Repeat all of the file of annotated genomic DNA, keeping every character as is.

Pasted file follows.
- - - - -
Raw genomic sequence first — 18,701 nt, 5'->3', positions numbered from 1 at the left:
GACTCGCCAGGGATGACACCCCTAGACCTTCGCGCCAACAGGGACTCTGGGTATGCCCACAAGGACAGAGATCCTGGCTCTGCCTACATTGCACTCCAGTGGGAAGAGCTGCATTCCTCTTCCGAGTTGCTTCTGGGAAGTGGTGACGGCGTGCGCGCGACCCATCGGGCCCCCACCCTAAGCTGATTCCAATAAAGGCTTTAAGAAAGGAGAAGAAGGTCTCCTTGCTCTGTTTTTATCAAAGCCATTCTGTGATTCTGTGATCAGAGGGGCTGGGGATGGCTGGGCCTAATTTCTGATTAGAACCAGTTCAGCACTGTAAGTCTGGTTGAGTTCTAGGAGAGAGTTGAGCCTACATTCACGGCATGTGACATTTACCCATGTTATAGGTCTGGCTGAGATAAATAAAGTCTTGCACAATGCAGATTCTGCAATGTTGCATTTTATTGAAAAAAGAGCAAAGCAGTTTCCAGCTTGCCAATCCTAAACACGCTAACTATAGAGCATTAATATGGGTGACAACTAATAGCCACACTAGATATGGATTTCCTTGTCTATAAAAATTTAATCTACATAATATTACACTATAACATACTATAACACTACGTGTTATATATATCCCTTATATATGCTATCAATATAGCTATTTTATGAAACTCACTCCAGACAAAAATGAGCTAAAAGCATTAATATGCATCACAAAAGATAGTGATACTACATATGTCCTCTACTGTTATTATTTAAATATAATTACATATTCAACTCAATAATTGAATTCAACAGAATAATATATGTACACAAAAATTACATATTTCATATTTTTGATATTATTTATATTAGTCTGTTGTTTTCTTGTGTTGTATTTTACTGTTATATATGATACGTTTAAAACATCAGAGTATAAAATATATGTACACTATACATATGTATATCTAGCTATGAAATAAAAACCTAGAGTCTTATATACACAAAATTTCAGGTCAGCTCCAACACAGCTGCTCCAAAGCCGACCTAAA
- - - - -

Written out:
Raw genomic sequence first — 18,701 nt, 5'->3', positions numbered from 1 at the left:
GACTCGCCAGGGATGACACCCCTAGACCTTCGCGCCAACAGGGACTCTGGGTATGCCCACAAGGACAGAGATCCTGGCTCTGCCTACATTGCACTCCAGTGGGAAGAGCTGCATTCCTCTTCCGAGTTGCTTCTGGGAAGTGGTGACGGCGTGCGCGCGACCCATCGGGCCCCCACCCTAAGCTGATTCCAATAAAGGCTTTAAGAAAGGAGAAGAAGGTCTCCTTGCTCTGTTTTTATCAAAGCCATTCTGTGATTCTGTGATCAGAGGGGCTGGGGATGGCTGGGCCTAATTTCTGATTAGAACCAGTTCAGCACTGTAAGTCTGGTTGAGTTCTAGGAGAGAGTTGAGCCTACATTCACGGCATGTGACATTTACCCATGTTATAGGTCTGGCTGAGATAAATAAAGTCTTGCACAATGCAGATTCTGCAATGTTGCATTTTATTGAAAAAAGAGCAAAGCAGTTTCCAGCTTGCCAATCCTAAACACGCTAACTATAGAGCATTAATATGGGTGACAACTAATAGCCACACTAGATATGGATTTCCTTGTCTATAAAAATTTAATCTACATAATATTACACTATAACATACTATAACACTACGTGTTATATATATCCCTTATATATGCTATCAATATAGCTATTTTATGAAACTCACTCCAGACAAAAATGAGCTAAAAGCATTAATATGCATCACAAAAGATAGTGATACTACATATGTCCTCTACTGTTATTATTTAAATATAATTACATATTCAACTCAATAATTGAATTCAACAGAATAATATATGTACACAAAAATTACATATTTCATATTTTTGATATTATTTATATTAGTCTGTTGTTTTCTTGTGTTGTATTTTACTGTTATATATGATACGTTTAAAACATCAGAGTATAAAATATATGTACACTATACATATGTATATCTAGCTATGAAATAAAAACCTAGAGTCTTATATACACAAAATTTCAGGTCAGCTCCAACACAGCTGCTCCAAAGCCGACCTAAA